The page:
One of my earliest professional illustration jobs was doing frontispieces for collector's item editions of fantasy and s.f. books for Gregg Press. This Boston-based publisher specialized in hard-bound reproductions of old but important texts for libraries and collectors, and used real art on their frontispieces. The covers were not pulp pictorials but dignified panels with the signature of the author reproduced in gold foil print. I eventually did work for Gregg illustrating books by Philip K. Dick, Marion Zimmer Bradley, and Zenna Henderson.
Zenna Henderson, who was a schoolteacher in rural Arizona, wrote a series of stories and longer texts about a race of aliens, who were visually identical with humans, who came to Earth after the destruction of their own planet and settled in the American Southwest. The difference was that these folk had magic (or psychic) powers and could do all sorts of miraculous deeds. They hid their powers from their neighbors lest they would be persecuted, but occasionally some of them, especially children, would use them anyway, as I depicted in this image of three levitating sisters. These alien refugees called themselves simply "The People," as many tribes do. Eventually they were assimilated into human society, since they could interbreed with humans, and their magic powers were lost. You can see other Henderson illustrations and my comments on them in older postings on this Blog.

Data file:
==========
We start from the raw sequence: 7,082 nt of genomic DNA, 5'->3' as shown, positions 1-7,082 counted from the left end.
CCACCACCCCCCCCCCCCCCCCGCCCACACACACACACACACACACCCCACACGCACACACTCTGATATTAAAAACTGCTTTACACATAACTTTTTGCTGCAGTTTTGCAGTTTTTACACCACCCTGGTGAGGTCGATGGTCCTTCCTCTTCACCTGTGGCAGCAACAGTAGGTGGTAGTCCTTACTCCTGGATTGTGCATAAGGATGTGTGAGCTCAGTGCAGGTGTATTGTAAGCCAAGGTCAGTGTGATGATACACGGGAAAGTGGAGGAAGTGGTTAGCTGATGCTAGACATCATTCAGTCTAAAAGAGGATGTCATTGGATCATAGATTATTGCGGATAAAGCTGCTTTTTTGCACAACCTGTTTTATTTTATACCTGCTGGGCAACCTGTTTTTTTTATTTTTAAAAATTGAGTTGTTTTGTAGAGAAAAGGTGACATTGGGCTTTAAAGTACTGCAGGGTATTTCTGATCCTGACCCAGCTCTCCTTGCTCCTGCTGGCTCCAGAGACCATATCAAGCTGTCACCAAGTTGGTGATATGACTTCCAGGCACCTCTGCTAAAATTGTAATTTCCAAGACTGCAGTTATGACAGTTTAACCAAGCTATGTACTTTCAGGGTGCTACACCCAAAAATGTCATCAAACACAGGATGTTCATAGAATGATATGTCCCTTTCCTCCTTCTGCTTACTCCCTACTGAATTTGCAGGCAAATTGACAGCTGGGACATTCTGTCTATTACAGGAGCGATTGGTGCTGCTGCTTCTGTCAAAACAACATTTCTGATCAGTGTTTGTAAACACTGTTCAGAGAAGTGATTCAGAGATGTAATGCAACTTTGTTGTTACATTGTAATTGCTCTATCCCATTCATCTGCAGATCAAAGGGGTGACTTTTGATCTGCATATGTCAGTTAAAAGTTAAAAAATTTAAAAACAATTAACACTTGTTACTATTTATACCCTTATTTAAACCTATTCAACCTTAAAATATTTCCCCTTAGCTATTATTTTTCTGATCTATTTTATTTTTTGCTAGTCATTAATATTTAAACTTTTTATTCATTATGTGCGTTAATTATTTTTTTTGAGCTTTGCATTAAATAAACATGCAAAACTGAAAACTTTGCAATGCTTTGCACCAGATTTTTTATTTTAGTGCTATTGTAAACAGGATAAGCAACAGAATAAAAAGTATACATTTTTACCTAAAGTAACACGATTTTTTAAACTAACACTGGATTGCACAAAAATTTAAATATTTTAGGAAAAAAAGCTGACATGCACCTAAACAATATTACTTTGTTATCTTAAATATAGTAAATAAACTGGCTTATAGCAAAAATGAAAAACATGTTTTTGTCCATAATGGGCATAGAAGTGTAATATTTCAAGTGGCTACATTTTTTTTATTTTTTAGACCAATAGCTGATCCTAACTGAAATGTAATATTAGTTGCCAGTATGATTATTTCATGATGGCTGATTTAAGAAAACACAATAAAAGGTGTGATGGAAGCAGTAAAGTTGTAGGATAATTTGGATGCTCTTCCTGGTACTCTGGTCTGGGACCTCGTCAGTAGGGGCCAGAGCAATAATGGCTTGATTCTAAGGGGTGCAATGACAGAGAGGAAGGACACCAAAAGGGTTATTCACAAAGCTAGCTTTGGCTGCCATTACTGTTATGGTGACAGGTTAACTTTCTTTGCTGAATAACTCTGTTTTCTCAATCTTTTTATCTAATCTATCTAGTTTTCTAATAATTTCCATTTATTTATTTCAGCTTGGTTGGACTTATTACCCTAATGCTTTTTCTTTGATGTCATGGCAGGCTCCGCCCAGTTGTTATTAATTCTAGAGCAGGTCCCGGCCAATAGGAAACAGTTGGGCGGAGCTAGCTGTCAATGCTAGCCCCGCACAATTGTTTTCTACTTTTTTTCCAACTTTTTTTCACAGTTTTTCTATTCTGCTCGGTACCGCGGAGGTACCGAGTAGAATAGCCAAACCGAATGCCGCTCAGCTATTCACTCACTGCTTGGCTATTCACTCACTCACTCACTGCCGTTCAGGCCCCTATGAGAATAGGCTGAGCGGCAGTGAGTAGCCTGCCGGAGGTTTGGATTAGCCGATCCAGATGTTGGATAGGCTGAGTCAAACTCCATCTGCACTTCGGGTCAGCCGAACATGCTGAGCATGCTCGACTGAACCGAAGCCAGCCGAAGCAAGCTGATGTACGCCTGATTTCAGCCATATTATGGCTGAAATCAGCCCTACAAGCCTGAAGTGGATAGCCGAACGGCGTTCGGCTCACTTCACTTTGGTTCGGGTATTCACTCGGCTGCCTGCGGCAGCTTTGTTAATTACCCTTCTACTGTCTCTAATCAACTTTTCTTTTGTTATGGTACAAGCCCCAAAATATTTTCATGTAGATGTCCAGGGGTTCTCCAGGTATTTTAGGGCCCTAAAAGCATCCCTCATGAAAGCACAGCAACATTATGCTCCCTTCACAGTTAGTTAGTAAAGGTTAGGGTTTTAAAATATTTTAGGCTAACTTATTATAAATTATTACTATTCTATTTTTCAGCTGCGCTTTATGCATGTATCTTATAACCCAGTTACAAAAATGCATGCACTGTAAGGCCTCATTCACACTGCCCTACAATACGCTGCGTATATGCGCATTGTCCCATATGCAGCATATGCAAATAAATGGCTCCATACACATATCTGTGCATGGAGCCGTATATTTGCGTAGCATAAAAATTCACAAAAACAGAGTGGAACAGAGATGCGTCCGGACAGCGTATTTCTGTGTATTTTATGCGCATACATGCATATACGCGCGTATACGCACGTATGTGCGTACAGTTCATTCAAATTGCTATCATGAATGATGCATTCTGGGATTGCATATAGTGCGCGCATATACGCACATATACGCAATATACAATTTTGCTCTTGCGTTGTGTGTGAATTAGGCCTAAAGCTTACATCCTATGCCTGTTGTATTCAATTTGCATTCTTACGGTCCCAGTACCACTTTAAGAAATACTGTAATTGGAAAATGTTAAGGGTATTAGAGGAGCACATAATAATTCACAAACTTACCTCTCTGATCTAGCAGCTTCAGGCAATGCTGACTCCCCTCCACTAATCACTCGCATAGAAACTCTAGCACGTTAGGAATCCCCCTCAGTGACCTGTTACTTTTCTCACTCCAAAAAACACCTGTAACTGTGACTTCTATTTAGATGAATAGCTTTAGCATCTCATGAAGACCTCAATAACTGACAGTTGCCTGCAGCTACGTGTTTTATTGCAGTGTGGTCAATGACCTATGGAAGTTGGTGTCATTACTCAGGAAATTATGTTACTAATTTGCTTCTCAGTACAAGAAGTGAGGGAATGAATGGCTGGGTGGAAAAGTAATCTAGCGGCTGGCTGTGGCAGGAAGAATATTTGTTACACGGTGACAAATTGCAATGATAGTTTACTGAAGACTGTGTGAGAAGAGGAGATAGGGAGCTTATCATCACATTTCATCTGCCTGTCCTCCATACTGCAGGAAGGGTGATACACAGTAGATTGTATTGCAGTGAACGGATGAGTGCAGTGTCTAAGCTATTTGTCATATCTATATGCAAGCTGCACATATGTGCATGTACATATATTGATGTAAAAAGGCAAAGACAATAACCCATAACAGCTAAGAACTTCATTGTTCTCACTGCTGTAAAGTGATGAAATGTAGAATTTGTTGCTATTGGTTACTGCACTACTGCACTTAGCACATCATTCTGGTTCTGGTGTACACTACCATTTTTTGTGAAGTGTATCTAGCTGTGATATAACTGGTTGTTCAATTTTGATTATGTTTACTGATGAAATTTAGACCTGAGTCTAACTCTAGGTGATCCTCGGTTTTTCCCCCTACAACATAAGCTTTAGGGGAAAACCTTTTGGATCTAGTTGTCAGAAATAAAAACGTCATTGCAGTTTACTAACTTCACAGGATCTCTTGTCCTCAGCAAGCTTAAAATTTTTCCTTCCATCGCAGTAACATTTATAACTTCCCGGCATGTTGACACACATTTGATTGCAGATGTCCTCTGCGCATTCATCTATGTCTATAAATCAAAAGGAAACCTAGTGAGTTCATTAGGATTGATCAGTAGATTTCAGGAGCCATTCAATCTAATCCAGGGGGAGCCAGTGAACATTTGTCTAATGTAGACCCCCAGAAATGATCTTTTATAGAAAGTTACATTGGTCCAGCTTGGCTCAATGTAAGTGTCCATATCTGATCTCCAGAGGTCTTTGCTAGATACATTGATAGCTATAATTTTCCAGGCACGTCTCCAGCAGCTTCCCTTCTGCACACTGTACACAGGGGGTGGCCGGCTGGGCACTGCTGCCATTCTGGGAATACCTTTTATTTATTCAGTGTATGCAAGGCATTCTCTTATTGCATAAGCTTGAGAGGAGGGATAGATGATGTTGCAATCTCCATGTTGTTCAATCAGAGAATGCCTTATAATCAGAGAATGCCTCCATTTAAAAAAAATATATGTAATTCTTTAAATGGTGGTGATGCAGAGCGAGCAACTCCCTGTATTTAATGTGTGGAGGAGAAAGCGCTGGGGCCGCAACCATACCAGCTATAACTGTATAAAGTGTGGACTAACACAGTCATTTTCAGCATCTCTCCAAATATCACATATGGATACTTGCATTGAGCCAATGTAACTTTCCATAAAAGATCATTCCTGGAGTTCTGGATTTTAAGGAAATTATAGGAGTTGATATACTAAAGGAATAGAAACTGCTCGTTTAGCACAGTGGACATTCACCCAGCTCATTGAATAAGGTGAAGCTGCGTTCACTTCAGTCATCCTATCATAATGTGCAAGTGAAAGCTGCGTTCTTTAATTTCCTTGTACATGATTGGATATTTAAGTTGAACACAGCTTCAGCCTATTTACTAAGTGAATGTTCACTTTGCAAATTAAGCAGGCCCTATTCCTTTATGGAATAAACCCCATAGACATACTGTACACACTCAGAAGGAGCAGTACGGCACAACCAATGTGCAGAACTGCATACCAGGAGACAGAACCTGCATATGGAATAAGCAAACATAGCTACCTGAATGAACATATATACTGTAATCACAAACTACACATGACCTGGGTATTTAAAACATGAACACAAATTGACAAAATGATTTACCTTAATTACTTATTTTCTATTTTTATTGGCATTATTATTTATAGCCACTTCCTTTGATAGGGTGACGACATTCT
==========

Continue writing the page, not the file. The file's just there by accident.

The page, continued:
In those ancient days I still did my black and white drawings with a very thin technical pen, the fabulous European Rotring-Rapidograph which I had brought back from the Old World. I could get a very high level of detail, perhaps too much for a simple illustration which would be reproduced at only 5" x 7". The image on this posting is taken from an archaic and forgotten method of printing black and white drawings called a photostat. This photostat was high resolution and could preserve every little graphic detail, and it didn't fade or yellow or warp. The photostat I used for this picture is well-kept from (yikes!) 1978. The house and tree are taken not from the Arizona countryside but my very own street in Cambridge, Massachusetts.
Technical pen black ink on Bristol illustration board, 7" x 10", spring 1978. Recommended click on the pic to see Rapidograph ink details.